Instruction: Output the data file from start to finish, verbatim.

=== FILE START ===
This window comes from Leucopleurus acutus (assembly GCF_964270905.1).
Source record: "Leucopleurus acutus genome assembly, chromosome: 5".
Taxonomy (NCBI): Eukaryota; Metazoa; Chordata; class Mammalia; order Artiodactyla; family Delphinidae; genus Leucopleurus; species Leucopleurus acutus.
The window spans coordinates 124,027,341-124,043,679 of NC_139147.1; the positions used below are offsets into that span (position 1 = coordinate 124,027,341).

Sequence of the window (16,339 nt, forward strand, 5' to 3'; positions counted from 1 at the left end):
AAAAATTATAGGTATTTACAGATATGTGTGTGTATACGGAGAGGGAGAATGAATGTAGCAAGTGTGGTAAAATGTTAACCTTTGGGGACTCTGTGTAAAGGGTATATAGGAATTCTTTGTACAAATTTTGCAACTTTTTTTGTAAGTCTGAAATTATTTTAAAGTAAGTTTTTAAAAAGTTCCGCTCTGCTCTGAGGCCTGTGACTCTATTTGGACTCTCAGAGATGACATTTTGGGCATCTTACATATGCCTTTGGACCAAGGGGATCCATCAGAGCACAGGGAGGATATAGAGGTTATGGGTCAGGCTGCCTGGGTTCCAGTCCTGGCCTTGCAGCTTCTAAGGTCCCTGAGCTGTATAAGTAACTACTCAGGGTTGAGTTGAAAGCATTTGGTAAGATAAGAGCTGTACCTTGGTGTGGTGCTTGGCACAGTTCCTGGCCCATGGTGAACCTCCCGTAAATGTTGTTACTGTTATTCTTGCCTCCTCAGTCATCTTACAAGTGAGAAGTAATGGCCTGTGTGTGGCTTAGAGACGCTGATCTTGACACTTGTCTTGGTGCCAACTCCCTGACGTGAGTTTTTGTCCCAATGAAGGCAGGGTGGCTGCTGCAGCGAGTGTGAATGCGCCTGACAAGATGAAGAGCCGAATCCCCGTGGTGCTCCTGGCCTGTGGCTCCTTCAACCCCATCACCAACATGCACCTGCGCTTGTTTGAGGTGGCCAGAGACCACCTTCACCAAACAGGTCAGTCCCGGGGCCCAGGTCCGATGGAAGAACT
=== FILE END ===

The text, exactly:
This window comes from Leucopleurus acutus (assembly GCF_964270905.1).
Source record: "Leucopleurus acutus genome assembly, chromosome: 5".
Taxonomy (NCBI): Eukaryota; Metazoa; Chordata; class Mammalia; order Artiodactyla; family Delphinidae; genus Leucopleurus; species Leucopleurus acutus.
The window spans coordinates 124,027,341-124,043,679 of NC_139147.1; the positions used below are offsets into that span (position 1 = coordinate 124,027,341).

Sequence of the window (16,339 nt, forward strand, 5' to 3'; positions counted from 1 at the left end):
AAAAATTATAGGTATTTACAGATATGTGTGTGTATACGGAGAGGGAGAATGAATGTAGCAAGTGTGGTAAAATGTTAACCTTTGGGGACTCTGTGTAAAGGGTATATAGGAATTCTTTGTACAAATTTTGCAACTTTTTTTGTAAGTCTGAAATTATTTTAAAGTAAGTTTTTAAAAAGTTCCGCTCTGCTCTGAGGCCTGTGACTCTATTTGGACTCTCAGAGATGACATTTTGGGCATCTTACATATGCCTTTGGACCAAGGGGATCCATCAGAGCACAGGGAGGATATAGAGGTTATGGGTCAGGCTGCCTGGGTTCCAGTCCTGGCCTTGCAGCTTCTAAGGTCCCTGAGCTGTATAAGTAACTACTCAGGGTTGAGTTGAAAGCATTTGGTAAGATAAGAGCTGTACCTTGGTGTGGTGCTTGGCACAGTTCCTGGCCCATGGTGAACCTCCCGTAAATGTTGTTACTGTTATTCTTGCCTCCTCAGTCATCTTACAAGTGAGAAGTAATGGCCTGTGTGTGGCTTAGAGACGCTGATCTTGACACTTGTCTTGGTGCCAACTCCCTGACGTGAGTTTTTGTCCCAATGAAGGCAGGGTGGCTGCTGCAGCGAGTGTGAATGCGCCTGACAAGATGAAGAGCCGAATCCCCGTGGTGCTCCTGGCCTGTGGCTCCTTCAACCCCATCACCAACATGCACCTGCGCTTGTTTGAGGTGGCCAGAGACCACCTTCACCAAACAGGTCAGTCCCGGGGCCCAGGTCCGATGGAAGAACT